Cancer Prevention : What screening tests should women undergo?
There are two major components of early detection of cancer. Education to promote early diagnosis and...
There are two major components of early detection of cancer. Education to promote early diagnosis and screening.
Recognizing possible warning signs of cancer and prompt action leads to early diagnosis. Some early signs of cancer include lumps, sores that fail to heal, abnormal bleeding, persistent indigestion, and chronic hoarseness. Early diagnosis is particularly relevant for cancers of the breast, cervix, oral cavity, colon and rectum, and skin. Screening refers to the use of simple tests across a healthy population in order to identify individuals who have disease, but do not yet have symptoms.
The screening tests
- Yearly mammograms are recommended starting at age 40 and continuing for as long as a woman is in good health.
- Clinical breast exam (CBE) should be part of a periodic health exam, about every 3 years for women in their 20s and 30s and every year for women 40 and over.
- Women should know how their breasts normally feel and report any breast change promptly to their health care providers. Breast self-exam (BSE) is an option for women starting in their 20s.
- Women at high risk (greater than 20% lifetime risk) should get an MRI and a mammogram every year. Women at moderately increased risk (15% to 20% lifetime risk) should talk with their doctors about the benefits and limitations of adding MRI screening to their yearly mammogram. Yearly MRI screening is not recommended for women whose lifetime risk of breast cancer is less than 15%.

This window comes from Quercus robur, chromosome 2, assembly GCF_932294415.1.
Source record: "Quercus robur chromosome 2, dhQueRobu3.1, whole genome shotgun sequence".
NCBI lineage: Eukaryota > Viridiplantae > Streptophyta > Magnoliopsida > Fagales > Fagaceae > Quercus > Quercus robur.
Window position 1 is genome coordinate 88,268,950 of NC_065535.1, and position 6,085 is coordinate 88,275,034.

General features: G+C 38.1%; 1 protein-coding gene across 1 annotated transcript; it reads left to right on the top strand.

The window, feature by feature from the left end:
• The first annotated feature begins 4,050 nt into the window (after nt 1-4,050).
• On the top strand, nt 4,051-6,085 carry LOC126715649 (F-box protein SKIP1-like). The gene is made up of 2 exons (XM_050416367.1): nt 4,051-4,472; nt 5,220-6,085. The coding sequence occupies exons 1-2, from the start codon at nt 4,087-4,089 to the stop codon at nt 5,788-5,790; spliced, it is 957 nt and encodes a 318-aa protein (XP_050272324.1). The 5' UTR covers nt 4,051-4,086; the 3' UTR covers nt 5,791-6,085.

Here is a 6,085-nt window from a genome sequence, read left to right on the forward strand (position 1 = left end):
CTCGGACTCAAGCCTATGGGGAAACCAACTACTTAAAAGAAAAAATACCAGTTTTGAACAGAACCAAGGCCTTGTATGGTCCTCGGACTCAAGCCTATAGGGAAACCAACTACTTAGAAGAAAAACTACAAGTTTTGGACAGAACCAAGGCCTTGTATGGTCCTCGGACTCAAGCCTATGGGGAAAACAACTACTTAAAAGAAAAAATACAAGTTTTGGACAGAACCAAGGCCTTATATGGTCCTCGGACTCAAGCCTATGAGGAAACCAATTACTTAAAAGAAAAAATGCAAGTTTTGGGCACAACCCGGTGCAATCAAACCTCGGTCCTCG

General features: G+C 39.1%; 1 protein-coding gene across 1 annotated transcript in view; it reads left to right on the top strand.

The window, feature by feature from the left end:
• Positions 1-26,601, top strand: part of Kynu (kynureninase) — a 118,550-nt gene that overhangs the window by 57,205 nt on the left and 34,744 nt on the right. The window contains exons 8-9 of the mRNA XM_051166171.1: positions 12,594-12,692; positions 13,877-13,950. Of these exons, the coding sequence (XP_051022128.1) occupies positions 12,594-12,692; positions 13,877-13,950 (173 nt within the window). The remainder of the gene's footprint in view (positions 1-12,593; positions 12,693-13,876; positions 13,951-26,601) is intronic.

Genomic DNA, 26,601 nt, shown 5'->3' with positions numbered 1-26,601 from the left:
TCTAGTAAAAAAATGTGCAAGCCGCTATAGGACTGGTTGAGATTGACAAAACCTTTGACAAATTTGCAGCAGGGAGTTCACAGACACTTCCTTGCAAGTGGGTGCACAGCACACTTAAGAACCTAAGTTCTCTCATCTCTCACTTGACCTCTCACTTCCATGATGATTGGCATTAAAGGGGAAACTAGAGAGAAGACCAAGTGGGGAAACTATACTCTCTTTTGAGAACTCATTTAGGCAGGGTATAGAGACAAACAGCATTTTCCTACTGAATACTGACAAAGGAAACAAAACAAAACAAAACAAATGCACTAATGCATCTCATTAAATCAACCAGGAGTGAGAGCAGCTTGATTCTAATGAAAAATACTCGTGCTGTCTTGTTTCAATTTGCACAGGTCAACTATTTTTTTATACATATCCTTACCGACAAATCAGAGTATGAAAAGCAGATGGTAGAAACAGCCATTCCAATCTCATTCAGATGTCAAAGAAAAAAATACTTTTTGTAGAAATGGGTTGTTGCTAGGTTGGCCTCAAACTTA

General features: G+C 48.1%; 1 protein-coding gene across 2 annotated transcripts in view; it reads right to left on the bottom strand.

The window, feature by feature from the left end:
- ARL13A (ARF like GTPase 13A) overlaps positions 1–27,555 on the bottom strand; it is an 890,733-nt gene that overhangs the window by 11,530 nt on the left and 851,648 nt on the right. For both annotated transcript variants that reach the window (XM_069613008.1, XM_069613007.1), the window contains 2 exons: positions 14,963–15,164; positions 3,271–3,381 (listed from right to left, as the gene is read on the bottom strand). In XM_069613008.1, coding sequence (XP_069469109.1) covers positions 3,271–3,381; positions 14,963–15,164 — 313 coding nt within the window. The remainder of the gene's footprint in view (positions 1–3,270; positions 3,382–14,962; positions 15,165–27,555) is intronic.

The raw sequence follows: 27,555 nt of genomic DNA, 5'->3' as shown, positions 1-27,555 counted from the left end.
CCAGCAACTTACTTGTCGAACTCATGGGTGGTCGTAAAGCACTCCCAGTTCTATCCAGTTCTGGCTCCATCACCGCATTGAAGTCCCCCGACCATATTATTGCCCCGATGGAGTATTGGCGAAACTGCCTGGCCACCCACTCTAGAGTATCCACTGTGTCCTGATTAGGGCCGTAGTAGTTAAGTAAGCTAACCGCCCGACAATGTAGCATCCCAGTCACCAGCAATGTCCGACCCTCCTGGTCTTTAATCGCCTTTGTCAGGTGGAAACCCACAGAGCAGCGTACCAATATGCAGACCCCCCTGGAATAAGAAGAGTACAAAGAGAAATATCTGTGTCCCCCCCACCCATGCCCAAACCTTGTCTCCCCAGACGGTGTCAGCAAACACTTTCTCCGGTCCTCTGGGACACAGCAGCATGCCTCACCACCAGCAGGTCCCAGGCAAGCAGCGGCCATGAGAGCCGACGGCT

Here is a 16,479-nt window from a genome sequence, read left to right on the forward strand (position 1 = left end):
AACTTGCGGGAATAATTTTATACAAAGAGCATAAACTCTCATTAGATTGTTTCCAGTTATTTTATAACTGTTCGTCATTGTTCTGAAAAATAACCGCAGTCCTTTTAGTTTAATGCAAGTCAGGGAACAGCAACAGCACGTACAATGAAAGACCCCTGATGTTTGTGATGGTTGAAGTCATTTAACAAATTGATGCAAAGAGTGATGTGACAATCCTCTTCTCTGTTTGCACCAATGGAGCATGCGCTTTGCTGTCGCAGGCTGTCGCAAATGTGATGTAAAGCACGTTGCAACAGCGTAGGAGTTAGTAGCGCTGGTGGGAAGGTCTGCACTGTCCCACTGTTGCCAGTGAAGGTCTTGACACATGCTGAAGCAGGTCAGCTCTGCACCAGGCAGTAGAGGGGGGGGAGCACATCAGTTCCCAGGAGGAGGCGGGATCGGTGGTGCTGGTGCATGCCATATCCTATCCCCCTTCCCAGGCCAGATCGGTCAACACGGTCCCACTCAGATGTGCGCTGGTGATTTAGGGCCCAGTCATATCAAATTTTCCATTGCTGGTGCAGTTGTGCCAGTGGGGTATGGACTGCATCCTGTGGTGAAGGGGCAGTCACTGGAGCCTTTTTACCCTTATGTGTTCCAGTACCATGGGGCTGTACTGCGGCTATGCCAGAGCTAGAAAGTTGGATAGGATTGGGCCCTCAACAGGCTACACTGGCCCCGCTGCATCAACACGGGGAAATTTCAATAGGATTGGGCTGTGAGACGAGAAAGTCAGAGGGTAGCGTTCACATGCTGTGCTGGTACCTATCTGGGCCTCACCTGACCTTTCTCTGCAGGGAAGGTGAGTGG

- All women should begin cervical cancer screening about 3 years after they begin having vaginal intercourse but no later than when they are 21 years old. Screening should be done every year with the regular Pap test or every 2 years using the newer liquid � based Pap test.
- Beginning at age 30, women who have had 3 normal Pap test results in a row may get screened every 2 to 3 years. Another reasonable option for women over 30 is to get screened every 3 years ( but not more frequently) with either the conventional or liquid based Pap test, plus the HPV DNA test. Women who have certain risk factors such as diethylstilbestrol (DES) exposure before birth, HIV infection, or a weakened immune system due to organ transplant, chemotherapy, or chronic steroid use should continue to be screened annually.
- Women 70 years of age or older who have had 3 or more Pap test in a row and no abnormal Pap tests in the last 10 years may choose to stop having cervical cancer screening. Women with a history of cervical cancer, DES exposure before birth, HIV infection or a weakened immune system should continue to have screening as long as they are in good health.
- Women who have had total hysterectomy (removal of the uterus and cervix) may also choose to stop having cervical cancer screening, unless the surgery was done as a treatment for cervical cancer or pre-cancer. Women who have had hysterectomy without removal of the cervix should continue to follow the above guidelines.
(The doctor is MS (Gen), DNB (Surg), Mch (Surg, Onco), FRCS (Edin) Diploma in lap Surg (France) Chief Surgical Oncologist Vamsy1964@gmail.com 9848011421)